Wednesday, April 24, 2019

Collaboration Adds Capacity: Shared Teaching

Several years ago teachers at fifth grade proposed a three-way shared teaching model. The model was approved, and as I've noted before, it's the best teaching model that I've experienced during my 33-year career as a teacher. I wonder why this model has not gained more traction in schools across the country.

Less isolation
There are many reasons why this shared teaching model works so well. First, the model has taken away the isolation that I felt with the one-teacher-one-classroom model. Now I have colleagues to regularly check in with, support, and work with to teach students well.

Greater capacity
This model also builds our capacity to teach well since we're always sharing ideas, contributing our strengths, and support each others' best work with students. We consider the grade five students to be all of our students, and we work together to teach every student well.

Deeper, better, and more timely teaching
And, we can go deeper with each subject since each of us specializes in particular subjects, projects, and special events. By specializing we have more time to read the books, attend the conferences, and consider the new research related to these areas.

Encouragement and support
We meet regularly, keep a common planning document, and support one another's efforts continually. PLCs, student service meetings, grade-level days, and shared planning periods gives us ample time to meet.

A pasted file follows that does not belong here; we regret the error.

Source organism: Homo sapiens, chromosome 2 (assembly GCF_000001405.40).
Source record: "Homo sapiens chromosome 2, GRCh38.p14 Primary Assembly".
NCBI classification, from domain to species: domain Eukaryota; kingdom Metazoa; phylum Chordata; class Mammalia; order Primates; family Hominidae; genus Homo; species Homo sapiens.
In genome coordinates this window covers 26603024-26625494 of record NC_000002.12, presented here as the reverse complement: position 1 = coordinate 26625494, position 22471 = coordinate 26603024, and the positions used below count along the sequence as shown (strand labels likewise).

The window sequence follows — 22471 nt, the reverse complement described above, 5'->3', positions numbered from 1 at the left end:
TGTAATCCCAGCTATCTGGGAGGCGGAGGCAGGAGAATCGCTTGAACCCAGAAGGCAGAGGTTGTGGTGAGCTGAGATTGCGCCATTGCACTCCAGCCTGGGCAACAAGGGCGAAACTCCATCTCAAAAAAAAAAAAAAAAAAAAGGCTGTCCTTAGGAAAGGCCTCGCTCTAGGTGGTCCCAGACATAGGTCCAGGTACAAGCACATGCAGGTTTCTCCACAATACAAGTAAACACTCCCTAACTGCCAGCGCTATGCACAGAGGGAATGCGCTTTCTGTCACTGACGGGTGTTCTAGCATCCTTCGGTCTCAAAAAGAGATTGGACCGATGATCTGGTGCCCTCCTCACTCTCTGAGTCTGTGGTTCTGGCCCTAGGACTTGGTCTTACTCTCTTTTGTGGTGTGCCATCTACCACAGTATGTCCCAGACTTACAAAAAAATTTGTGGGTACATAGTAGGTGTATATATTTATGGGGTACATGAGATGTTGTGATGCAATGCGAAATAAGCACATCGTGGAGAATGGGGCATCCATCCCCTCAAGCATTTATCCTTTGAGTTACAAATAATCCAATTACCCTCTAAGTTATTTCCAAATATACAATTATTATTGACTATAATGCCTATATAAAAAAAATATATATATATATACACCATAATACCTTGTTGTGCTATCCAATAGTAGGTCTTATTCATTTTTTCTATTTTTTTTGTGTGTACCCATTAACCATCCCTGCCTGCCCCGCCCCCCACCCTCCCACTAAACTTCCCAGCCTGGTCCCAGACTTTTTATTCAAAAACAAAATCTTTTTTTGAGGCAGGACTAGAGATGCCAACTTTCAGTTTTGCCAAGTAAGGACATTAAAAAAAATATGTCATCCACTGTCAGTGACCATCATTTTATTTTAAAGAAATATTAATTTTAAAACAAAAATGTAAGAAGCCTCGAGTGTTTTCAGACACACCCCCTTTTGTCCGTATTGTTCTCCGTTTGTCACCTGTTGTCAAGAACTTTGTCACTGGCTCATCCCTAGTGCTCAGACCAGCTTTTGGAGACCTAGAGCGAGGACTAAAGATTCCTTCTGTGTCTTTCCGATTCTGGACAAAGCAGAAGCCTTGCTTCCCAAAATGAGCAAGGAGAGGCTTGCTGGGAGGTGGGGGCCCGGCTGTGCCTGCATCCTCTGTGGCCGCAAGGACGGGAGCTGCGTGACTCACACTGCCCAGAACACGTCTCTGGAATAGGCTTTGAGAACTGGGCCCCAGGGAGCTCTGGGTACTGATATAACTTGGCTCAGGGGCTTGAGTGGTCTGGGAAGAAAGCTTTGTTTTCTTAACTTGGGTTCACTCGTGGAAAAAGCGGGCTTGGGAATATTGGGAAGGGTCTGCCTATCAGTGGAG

Streamlines and betters management efforts
The shared model creates a better management model for schools too since administrators can work with us as a team rather than individual teachers--they can expect our team to lead much of what we do then check in or meet with us for specific issues or initiatives.

Modeling effective teamwork
In our our populated, highly connected world, the need for collaboration is critical. When teachers work as successful teams, we model good collaboration and teamwork for our students. This is positive for our young students who will likely have to be successful team members throughout their lives.

Greater teaming, shared teaching, and collaborative leadership at the elementary level is advantageous--it's a model that holds great potential for bettering what we can do for and with students.